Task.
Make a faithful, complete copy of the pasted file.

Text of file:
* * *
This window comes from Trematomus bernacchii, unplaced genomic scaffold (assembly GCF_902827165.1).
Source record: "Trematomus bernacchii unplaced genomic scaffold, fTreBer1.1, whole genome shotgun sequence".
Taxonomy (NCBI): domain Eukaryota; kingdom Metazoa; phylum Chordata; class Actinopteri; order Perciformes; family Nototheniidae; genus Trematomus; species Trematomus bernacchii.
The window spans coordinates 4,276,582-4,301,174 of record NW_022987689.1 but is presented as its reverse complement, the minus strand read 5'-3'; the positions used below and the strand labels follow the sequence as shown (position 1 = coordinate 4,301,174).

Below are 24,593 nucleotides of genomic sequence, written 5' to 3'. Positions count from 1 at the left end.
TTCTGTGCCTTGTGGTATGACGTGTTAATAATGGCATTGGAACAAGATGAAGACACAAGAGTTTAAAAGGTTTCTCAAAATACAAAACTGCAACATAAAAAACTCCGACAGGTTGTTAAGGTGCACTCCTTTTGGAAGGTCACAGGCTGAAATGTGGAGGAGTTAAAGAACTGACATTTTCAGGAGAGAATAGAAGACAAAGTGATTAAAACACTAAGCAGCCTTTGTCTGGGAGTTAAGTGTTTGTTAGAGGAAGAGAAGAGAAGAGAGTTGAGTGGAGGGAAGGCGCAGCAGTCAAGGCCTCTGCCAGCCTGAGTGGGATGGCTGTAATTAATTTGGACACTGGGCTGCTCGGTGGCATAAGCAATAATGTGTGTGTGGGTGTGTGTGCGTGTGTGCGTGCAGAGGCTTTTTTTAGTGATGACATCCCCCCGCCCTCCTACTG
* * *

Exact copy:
This window comes from Trematomus bernacchii, unplaced genomic scaffold (assembly GCF_902827165.1).
Source record: "Trematomus bernacchii unplaced genomic scaffold, fTreBer1.1, whole genome shotgun sequence".
Taxonomy (NCBI): domain Eukaryota; kingdom Metazoa; phylum Chordata; class Actinopteri; order Perciformes; family Nototheniidae; genus Trematomus; species Trematomus bernacchii.
The window spans coordinates 4,276,582-4,301,174 of record NW_022987689.1 but is presented as its reverse complement, the minus strand read 5'-3'; the positions used below and the strand labels follow the sequence as shown (position 1 = coordinate 4,301,174).

Below are 24,593 nucleotides of genomic sequence, written 5' to 3'. Positions count from 1 at the left end.
TTCTGTGCCTTGTGGTATGACGTGTTAATAATGGCATTGGAACAAGATGAAGACACAAGAGTTTAAAAGGTTTCTCAAAATACAAAACTGCAACATAAAAAACTCCGACAGGTTGTTAAGGTGCACTCCTTTTGGAAGGTCACAGGCTGAAATGTGGAGGAGTTAAAGAACTGACATTTTCAGGAGAGAATAGAAGACAAAGTGATTAAAACACTAAGCAGCCTTTGTCTGGGAGTTAAGTGTTTGTTAGAGGAAGAGAAGAGAAGAGAGTTGAGTGGAGGGAAGGCGCAGCAGTCAAGGCCTCTGCCAGCCTGAGTGGGATGGCTGTAATTAATTTGGACACTGGGCTGCTCGGTGGCATAAGCAATAATGTGTGTGTGGGTGTGTGTGCGTGTGTGCGTGCAGAGGCTTTTTTTAGTGATGACATCCCCCCGCCCTCCTACTG